Once Margaret Thatcher described consensus as to the opposite of leadership.
She felt that consensus is an abdication of leadership obligations; true leaders take you somewhere the group otherwise would never go.
I believe, the need to “build consensus” can be an excuse to avoid making hard but necessary decisions.
At best it could be a well-intentioned but naive effort to achieve an impossible unanimity.
Regardless of the cause, the search for consensus can leave the organization locked in inactivity.
At one time, consensus was a perfectly fine word and being a “consensus-builder” was a perfectly fine leadership characteristic.
Yet, in my opinion, consensus has become an excuse.
An excuse for not meeting the unpleasant duties of personal and organizational leadership.
The search for consensus creates an environment where the perfect has become the enemy of done and leads to organizational paralysis and irrelevance.
I have too often observed leadership teams where every action is agreed to by consensus, which causes the organization to be locked in constant and unproductive conflict.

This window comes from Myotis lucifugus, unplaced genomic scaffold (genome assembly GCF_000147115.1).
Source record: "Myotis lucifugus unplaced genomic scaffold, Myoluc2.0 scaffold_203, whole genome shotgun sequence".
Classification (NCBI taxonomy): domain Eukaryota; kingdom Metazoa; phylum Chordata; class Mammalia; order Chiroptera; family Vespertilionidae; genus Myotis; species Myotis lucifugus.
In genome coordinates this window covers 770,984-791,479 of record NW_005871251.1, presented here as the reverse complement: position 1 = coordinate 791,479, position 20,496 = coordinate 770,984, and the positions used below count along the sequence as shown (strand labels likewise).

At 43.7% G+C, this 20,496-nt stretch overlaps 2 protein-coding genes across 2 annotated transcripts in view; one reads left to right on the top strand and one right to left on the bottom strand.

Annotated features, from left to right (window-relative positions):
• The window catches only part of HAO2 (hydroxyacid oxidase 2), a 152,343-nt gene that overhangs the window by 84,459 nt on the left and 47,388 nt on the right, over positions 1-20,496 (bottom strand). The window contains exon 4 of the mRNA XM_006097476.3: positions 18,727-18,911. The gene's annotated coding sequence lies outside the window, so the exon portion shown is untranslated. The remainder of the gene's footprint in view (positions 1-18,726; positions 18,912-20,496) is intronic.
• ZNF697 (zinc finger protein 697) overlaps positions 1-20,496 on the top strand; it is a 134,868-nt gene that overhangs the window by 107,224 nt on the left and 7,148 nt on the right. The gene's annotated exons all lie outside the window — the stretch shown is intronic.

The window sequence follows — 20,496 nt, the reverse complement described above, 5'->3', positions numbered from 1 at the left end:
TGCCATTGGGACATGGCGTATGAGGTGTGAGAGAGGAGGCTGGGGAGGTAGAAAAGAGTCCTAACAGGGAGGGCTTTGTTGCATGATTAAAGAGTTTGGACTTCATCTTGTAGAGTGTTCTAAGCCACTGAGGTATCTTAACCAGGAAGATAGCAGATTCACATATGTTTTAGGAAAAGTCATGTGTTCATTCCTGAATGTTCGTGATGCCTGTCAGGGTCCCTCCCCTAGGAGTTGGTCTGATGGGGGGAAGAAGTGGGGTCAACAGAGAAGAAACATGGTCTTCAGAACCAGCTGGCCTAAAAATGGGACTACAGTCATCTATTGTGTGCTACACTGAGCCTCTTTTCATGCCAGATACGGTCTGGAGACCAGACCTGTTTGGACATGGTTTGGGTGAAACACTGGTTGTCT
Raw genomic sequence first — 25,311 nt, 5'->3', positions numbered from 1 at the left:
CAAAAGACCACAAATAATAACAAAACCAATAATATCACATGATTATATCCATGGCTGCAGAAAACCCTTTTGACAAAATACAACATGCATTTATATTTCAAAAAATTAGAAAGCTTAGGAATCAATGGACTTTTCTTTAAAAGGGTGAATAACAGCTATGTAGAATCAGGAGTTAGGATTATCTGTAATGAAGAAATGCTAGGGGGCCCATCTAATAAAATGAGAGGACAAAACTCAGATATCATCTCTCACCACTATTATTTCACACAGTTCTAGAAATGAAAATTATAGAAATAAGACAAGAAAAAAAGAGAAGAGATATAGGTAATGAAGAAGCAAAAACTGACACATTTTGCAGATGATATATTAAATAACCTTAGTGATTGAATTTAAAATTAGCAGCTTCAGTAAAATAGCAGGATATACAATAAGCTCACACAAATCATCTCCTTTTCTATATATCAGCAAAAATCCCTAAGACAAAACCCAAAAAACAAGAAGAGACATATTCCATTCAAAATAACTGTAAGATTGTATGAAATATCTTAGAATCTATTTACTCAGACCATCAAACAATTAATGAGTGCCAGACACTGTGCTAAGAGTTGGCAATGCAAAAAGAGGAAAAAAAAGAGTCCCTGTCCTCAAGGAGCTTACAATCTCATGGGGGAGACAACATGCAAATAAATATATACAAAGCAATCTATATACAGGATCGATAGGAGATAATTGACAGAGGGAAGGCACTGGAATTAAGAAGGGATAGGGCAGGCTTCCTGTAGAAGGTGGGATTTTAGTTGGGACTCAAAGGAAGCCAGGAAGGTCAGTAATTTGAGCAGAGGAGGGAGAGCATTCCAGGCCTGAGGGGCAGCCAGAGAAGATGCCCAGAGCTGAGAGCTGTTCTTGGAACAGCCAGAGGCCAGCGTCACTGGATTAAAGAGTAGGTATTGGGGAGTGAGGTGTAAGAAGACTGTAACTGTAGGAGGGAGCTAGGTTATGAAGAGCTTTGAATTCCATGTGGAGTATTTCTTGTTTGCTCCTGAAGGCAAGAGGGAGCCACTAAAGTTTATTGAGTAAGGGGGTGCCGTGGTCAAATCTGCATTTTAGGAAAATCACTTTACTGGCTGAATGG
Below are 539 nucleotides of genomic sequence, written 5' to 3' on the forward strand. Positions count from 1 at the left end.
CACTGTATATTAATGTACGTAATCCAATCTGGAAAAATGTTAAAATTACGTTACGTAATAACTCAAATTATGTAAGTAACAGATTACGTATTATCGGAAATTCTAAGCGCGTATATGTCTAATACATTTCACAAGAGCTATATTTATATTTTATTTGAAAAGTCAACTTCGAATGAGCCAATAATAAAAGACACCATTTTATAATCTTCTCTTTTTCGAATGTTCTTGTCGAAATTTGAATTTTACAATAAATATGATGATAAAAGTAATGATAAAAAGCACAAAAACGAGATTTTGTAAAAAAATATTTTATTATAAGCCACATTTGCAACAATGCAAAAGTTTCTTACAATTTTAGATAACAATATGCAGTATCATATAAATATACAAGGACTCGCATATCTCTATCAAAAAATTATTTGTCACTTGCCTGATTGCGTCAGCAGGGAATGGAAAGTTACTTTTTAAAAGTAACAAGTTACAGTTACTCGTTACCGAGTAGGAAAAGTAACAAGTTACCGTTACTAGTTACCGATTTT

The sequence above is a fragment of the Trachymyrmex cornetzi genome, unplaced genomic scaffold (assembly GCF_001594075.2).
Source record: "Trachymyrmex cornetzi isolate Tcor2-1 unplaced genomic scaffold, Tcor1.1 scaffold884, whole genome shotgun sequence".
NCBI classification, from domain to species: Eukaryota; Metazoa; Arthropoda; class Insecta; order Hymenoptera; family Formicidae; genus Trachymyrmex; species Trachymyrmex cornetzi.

Conversely, I have been part of teams where the debates are vigorous (sometimes even heated), and the decisive votes may be close but turn into action because the underlying values, principles and direction of the team are so strong that it results in an organizational and leadership culture that is robust and healthy.
Consensus is different because it creates danger. After all, you might assume consensus just because you have the votes.
The real world of leadership is where divisions persist and where differences cannot be eliminated, only bridged.
A leader who understands the extent of the limits of consensus can take the organization where it needs to go.
The leader who knows how to maximize or even expand the scope of consensus is in a position to take their team and organization to new heights.
Consensus used in the best sense of the word could be the key to unlocking the organization’s full potential.